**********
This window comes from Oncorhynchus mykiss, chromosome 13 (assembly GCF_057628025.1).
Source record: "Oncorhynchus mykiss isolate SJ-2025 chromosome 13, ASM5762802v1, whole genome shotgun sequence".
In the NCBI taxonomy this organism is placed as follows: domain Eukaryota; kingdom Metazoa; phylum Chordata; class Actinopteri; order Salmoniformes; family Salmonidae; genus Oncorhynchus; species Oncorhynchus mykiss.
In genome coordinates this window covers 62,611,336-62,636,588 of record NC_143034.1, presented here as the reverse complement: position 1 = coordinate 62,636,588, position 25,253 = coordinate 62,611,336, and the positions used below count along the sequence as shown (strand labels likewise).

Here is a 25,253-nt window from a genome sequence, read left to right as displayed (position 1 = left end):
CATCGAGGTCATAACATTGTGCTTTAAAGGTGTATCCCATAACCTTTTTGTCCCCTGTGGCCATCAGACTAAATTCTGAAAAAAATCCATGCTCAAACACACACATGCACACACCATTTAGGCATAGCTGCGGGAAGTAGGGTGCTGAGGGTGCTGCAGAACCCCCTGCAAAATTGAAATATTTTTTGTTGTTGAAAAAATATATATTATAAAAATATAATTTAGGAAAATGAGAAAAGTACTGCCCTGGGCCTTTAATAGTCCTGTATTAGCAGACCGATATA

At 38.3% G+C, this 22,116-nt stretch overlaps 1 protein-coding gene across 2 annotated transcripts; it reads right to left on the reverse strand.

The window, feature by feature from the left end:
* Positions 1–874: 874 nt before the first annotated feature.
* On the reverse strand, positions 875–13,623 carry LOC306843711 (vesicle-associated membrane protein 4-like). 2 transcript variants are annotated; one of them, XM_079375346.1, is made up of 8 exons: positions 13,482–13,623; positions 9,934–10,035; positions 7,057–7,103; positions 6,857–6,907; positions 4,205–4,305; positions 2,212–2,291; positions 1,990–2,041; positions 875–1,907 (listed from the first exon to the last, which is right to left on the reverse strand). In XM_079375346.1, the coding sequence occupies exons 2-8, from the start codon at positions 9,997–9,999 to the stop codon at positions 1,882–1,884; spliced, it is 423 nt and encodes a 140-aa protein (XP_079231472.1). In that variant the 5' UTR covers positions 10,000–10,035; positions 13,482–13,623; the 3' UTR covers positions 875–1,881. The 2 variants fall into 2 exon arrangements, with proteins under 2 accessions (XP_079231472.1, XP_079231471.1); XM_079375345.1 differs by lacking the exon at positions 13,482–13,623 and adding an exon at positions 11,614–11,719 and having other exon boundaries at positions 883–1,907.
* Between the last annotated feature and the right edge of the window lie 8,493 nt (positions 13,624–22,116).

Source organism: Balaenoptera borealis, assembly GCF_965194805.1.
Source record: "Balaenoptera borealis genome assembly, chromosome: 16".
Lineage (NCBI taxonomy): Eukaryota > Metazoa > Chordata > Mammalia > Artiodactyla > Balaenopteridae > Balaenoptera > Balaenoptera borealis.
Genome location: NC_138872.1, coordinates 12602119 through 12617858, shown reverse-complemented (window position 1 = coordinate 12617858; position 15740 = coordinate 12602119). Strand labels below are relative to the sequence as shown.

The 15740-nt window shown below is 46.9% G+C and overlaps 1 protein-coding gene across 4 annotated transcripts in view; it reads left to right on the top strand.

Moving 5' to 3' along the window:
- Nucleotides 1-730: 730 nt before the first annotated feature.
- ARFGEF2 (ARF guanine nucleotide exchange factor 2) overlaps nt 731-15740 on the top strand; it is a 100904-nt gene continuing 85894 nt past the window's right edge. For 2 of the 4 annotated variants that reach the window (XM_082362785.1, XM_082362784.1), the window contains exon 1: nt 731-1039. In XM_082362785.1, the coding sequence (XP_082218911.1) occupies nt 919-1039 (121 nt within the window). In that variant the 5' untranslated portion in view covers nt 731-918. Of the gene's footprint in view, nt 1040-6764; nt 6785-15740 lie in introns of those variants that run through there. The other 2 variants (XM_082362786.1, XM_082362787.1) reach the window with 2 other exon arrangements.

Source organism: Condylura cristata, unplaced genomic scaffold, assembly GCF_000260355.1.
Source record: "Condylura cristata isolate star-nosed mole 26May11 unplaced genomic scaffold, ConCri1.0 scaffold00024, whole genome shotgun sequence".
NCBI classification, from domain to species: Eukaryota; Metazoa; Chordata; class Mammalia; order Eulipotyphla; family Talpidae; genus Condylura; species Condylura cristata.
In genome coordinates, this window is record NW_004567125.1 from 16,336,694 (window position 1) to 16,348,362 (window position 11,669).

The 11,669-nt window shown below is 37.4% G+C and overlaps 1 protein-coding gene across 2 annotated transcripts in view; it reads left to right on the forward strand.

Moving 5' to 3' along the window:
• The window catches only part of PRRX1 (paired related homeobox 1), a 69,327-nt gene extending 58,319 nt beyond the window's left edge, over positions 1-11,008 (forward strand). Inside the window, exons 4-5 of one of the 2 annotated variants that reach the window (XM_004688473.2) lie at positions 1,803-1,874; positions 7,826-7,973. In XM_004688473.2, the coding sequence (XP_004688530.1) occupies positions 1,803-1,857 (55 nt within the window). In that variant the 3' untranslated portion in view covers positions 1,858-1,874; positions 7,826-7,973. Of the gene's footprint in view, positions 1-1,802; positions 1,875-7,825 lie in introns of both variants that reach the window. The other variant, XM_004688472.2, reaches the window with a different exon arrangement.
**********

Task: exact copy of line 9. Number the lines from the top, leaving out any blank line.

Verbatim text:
* Positions 1–874: 874 nt before the first annotated feature.